211297 Criminal Justice and HIV Prevention: Using Epidemiological Methods to Understand the Perils and Promise of a Public Health “Odd Couple”

Tuesday, November 10, 2009: 3:15 PM

Robin A. Pollini, PhD MPH , School of Medicine, University of California San Diego, La Jolla, CA
HIV prevention research has traditionally focused on behavior change at the level of the individual; however, societal-level factors can have profound effects on an individual's ability to modify the behaviors that

put them at risk of HIV infection. This is particularly true for injection drug users (IDUs), who are subject to arrest, incarceration and other criminal justice interventions as a result of their illicit drug use. For them, drug use takes place within a “risk environment”

shaped in large part by policing practices, prison policies and other factors in the realm of criminal justice that influence daily decisions regarding safe injection practices. Notably, these factors often vary across geographic settings, requiring site-specific research to develop a precise elucidation of the local risk environment, its effects on individual behaviors, and appropriate societal-level interventions. Epidemiological methods, long utilized to identify factors that influence health and illness, are uniquely suited for studies of this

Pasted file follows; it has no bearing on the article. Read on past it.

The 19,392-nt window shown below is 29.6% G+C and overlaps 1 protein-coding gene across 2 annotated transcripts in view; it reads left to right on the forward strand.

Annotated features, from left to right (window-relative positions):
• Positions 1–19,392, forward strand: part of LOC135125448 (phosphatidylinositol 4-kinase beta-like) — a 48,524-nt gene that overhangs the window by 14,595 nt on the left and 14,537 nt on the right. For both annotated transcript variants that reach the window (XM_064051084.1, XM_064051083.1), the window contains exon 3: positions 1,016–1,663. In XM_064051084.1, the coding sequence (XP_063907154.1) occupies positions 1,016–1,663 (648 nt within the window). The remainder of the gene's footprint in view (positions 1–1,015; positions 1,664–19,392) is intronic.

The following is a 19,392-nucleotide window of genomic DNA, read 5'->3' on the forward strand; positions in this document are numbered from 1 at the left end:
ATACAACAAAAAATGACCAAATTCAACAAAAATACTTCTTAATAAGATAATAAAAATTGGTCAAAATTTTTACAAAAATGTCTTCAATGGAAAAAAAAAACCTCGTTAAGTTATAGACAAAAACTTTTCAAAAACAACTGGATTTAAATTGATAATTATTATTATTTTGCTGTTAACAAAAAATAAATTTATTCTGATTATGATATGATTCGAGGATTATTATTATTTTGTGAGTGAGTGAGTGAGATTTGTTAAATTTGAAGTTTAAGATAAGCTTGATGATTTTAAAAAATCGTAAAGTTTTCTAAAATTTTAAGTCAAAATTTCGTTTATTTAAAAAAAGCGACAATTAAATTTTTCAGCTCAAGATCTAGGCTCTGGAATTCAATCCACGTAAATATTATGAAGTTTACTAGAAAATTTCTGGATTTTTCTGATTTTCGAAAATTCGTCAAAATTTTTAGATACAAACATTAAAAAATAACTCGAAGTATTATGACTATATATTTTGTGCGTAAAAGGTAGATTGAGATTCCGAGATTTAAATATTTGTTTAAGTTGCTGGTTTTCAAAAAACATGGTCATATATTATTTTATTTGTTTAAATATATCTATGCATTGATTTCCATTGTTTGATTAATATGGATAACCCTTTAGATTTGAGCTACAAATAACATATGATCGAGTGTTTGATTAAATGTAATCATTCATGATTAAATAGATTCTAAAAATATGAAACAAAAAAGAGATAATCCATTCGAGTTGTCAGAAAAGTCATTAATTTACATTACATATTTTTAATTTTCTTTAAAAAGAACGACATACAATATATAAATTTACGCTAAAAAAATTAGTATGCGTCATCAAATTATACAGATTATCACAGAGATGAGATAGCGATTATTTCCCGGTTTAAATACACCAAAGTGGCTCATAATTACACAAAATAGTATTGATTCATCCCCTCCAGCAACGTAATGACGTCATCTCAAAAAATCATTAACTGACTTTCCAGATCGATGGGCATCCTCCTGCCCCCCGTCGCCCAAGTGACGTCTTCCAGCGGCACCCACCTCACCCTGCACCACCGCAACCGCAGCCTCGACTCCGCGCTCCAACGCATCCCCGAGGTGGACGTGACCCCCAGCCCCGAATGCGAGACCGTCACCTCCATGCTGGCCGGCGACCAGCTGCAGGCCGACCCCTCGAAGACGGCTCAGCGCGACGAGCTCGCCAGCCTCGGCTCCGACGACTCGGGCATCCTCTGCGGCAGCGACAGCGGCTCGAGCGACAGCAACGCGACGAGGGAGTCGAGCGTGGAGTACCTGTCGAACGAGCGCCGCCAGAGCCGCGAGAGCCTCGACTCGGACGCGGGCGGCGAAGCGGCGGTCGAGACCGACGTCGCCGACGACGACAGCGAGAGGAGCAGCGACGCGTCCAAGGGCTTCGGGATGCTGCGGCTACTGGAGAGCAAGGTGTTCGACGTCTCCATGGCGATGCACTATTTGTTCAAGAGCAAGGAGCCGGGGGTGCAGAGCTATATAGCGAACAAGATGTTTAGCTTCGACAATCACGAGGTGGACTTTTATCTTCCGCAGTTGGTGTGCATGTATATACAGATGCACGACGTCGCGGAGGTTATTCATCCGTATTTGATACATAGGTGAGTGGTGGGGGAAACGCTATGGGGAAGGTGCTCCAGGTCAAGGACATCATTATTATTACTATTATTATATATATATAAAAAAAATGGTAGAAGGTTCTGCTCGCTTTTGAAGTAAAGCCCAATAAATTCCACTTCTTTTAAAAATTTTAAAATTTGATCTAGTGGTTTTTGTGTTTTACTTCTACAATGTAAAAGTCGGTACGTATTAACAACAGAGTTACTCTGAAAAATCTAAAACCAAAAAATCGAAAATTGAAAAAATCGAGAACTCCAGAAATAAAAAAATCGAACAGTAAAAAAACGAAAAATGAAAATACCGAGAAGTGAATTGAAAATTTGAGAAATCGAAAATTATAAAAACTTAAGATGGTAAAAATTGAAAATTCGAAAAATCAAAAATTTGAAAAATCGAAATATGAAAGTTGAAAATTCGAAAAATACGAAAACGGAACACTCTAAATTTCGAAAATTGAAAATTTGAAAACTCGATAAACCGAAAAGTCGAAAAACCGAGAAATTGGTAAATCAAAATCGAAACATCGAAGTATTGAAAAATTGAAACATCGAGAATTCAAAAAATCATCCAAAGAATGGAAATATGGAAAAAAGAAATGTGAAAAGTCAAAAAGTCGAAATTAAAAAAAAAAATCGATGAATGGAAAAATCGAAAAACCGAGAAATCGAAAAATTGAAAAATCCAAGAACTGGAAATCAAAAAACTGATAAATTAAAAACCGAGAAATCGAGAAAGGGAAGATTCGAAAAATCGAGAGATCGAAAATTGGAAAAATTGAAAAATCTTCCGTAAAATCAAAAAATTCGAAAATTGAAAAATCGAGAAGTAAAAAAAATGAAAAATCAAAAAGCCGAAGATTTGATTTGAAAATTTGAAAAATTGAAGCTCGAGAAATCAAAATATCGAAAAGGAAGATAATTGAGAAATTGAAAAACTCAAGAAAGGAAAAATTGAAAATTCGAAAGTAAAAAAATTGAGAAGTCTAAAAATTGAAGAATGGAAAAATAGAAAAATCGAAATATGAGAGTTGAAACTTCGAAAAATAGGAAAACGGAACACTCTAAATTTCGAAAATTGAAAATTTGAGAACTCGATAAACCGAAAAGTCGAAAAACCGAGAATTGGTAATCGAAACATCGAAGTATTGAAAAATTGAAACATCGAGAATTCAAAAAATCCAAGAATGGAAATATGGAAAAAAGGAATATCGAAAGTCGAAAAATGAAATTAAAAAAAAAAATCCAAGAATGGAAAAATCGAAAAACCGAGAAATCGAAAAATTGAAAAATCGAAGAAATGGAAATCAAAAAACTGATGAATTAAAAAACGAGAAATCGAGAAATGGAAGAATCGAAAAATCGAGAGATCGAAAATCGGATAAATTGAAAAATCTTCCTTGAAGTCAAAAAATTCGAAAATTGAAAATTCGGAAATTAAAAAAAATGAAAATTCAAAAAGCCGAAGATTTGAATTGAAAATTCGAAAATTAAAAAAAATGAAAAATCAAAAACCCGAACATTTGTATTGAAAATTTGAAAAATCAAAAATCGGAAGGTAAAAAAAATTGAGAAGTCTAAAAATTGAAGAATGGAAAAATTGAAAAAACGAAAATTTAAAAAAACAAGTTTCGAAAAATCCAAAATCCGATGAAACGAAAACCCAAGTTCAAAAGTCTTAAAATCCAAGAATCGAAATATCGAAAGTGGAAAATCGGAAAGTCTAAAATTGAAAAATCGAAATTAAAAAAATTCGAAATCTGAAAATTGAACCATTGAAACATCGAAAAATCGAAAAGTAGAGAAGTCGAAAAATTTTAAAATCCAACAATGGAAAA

nature. This presentation uses specific examples from ongoing research among IDUs in Tijuana, Mexico, to demonstrate how epidemiology can be used to understand the impact of policing practices and incarceration on HIV risk behaviors. Further, it proposes opportunities for

epidemiologists and criminologists to collaborate on HIV prevention research and interventions within the emerging transdisciplinary field of epidemiological criminology.

Learning Objectives:
Learning objectives: 1) understand how structural level factors influence individual HIV risk behaviors; 2) characterize criminal justice policies and practices that can influence injecting behavior among IDUs; 3) identify opportunities to use epidemiology in studying the impact of criminal justice on illness and health; 4) identify areas for future collaboration among experts in epidemiology and criminology.

Presenting author's disclosure statement:

Qualified on the content I am responsible for because: The presenter has published extensively in the areas of criminal justice and epidemiology and has made national presentations on the topic.
Any relevant financial relationships? No

I agree to comply with the American Public Health Association Conflict of Interest and Commercial Support Guidelines, and to disclose to the participants any off-label or experimental uses of a commercial product or service discussed in my presentation.